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1 Samuel 9 (NKJV)
1 There was a man of Benjamin whose name was Kish the son of Abiel, the son of Zeror, the son of Bechorath, the son of Aphiah, a Benjamite, a mighty man of power. 2 And he had a choice and handsome son whose name was Saul. There was not a more handsome person than he among the children of Israel. From his shoulders upward he was taller than any of the people.

A. Introduction to Saul… Interesting that his most notable “qualification” was that he was good-looking. He was certainly God’s choice for Israel, but one wonders if God didn’t choose him precisely because Saul was the kind of guy that Israel was expecting in order to be like the other nations…

B. The ironic thing here is the choice of the tribes: Benjamin. The last time we saw Benjamin mentioned among the tribes of Israel was the atrocity that was carried out in Gibeah (Judges 19), and the civil war that was brought about as a result of the rape and violence.
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3 Now the donkeys of Kish, Saul’s father, were lost. And Kish said to his son Saul, “Please take one of the servants with you, and arise, go and look for the donkeys.” 4 So he passed through the mountains of Ephraim and through the land of Shalisha, but they did not find them. Then they passed through the land of Shaalim, and they were not there. Then he passed through the land of the Benjamites, but they did not find them. 5 When they had come to the land of Zuph, Saul said to his servant who was with him, “Come, let us return, lest my father cease caring about the donkeys and become worried about us.”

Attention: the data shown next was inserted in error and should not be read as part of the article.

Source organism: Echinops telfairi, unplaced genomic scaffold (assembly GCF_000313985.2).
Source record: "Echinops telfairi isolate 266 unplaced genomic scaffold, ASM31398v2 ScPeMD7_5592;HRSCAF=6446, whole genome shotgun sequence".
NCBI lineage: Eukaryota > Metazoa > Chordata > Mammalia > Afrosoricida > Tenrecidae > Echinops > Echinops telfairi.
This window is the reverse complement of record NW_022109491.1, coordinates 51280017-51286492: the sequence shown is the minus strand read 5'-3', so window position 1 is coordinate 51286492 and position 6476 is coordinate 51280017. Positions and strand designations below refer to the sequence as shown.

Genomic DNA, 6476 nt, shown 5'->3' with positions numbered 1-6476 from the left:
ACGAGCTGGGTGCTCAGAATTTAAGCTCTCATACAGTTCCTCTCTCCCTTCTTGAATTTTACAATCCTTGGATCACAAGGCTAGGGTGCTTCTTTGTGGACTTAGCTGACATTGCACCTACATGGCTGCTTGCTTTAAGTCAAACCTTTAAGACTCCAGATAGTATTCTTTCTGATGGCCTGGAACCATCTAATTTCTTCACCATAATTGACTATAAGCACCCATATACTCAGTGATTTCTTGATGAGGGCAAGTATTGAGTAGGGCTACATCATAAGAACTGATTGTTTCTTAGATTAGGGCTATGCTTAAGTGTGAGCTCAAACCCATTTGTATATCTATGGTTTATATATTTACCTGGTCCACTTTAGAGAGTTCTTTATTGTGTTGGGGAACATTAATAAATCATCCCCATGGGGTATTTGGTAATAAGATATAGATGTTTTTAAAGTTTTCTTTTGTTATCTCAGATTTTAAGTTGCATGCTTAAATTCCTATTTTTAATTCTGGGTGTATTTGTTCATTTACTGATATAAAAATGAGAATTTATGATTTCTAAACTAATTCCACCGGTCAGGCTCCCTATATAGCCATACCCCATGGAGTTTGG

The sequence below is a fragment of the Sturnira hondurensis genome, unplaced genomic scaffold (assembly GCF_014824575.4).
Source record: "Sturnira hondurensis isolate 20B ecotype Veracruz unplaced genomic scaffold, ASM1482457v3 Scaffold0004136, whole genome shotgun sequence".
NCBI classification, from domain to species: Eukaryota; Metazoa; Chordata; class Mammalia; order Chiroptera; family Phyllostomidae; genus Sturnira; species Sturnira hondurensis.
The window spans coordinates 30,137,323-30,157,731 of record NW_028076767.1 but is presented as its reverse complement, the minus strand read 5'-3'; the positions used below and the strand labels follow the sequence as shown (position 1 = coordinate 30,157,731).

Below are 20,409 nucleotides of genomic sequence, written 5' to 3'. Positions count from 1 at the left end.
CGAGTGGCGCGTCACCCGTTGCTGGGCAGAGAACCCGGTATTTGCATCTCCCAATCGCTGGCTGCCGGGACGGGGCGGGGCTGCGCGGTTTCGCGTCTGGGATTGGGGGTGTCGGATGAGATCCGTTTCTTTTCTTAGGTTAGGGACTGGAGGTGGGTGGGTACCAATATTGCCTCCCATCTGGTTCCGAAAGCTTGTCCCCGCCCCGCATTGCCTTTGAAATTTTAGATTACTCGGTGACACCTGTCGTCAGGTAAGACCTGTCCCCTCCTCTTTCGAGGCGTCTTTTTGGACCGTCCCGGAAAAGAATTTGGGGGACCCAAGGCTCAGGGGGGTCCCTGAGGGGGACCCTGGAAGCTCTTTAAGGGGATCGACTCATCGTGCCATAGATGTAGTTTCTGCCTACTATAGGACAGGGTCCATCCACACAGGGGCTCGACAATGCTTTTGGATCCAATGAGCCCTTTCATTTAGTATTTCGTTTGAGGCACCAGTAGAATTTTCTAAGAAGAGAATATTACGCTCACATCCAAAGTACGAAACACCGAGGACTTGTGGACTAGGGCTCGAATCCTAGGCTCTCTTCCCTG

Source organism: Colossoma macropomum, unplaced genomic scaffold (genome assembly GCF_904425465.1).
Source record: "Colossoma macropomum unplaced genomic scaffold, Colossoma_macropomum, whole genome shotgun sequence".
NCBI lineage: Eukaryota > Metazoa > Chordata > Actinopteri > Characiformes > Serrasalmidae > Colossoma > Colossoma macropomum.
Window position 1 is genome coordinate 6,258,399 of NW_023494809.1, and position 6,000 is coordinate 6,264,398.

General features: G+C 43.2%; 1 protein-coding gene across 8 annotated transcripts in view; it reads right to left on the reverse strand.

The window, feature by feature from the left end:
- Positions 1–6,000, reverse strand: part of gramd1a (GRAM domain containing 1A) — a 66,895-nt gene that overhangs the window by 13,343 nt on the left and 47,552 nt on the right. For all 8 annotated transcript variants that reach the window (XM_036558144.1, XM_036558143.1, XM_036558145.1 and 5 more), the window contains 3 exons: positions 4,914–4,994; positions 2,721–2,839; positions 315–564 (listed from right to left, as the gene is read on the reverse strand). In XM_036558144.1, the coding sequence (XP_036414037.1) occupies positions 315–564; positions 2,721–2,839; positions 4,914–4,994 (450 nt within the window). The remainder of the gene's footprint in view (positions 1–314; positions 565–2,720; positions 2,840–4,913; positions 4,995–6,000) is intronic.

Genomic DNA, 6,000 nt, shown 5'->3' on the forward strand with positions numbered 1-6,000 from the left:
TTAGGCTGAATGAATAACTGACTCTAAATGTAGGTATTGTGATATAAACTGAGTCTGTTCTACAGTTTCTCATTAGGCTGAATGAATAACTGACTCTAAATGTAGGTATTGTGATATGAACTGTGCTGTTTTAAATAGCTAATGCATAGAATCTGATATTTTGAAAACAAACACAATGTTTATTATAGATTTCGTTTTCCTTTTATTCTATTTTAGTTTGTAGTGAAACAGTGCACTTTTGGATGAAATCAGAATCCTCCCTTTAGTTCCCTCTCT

A. There weren’t any donkey lo-jacks at the time, so Saul had to go out looking for them. 🙂 Apparently they headed off in the wrong direction & was gone looking for the donkeys for so long that Saul’s father was about to send out a search party for them…
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6 And he said to him, “Look now, there is in this city a man of God, and he is an honorable man; all that he says surely comes to pass. So let us go there; perhaps he can show us the way that we should go.”

A. Good advice! Don’t know what to do? Consult the Lord! At the time, they did it by seeking out the local prophet; today we do it by seeking out the written Word of God… The Scripture is “profitable for doctrine, for reproof, for correction, for instruction in righteousness” that we may be complete & thoroughly equipped (2 Tim 3:16-17). The Bible ought to be the 1st book we pick up when dealing with issues!
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7 Then Saul said to his servant, “But look, if we go, what shall we bring the man? For the bread in our vessels is all gone, and there is no present to bring to the man of God. What do we have?” 8 And the servant answered Saul again and said, “Look, I have here at hand one-fourth of a shekel of silver. I will give that to the man of God, to tell us our way.” 9 (Formerly in Israel, when a man went to inquire of God, he spoke thus: “Come, let us go to the seer”; for he who is now called a prophet was formerly called a seer.) 10 Then Saul said to his servant, “Well said; come, let us go.” So they went to the city where the man of God was.

A. Arranged some sort of payment. It wasn’t much, but it was customary at the time to bring a gift…and money was appropriate. We’re not told whether or not Samuel received the gift, of if he turned it away (per Elisha & Naaman – 2 Kings 5).
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11 As they went up the hill to the city, they met some young women going out to draw water, and said to them, “Is the seer here?” 12 And they answered them and said, “Yes, there he is, just ahead of you. Hurry now; for today he came to this city, because there is a sacrifice of the people today on the high place. 13 As soon as you come into the city, you will surely find him before he goes up to the high place to eat. For the people will not eat until he comes, because he must bless the sacrifice; afterward those who are invited will eat. Now therefore, go up, for about this time you will find him.” 14 So they went up to the city. As they were coming into the city, there was Samuel, coming out toward them on his way up to the high place.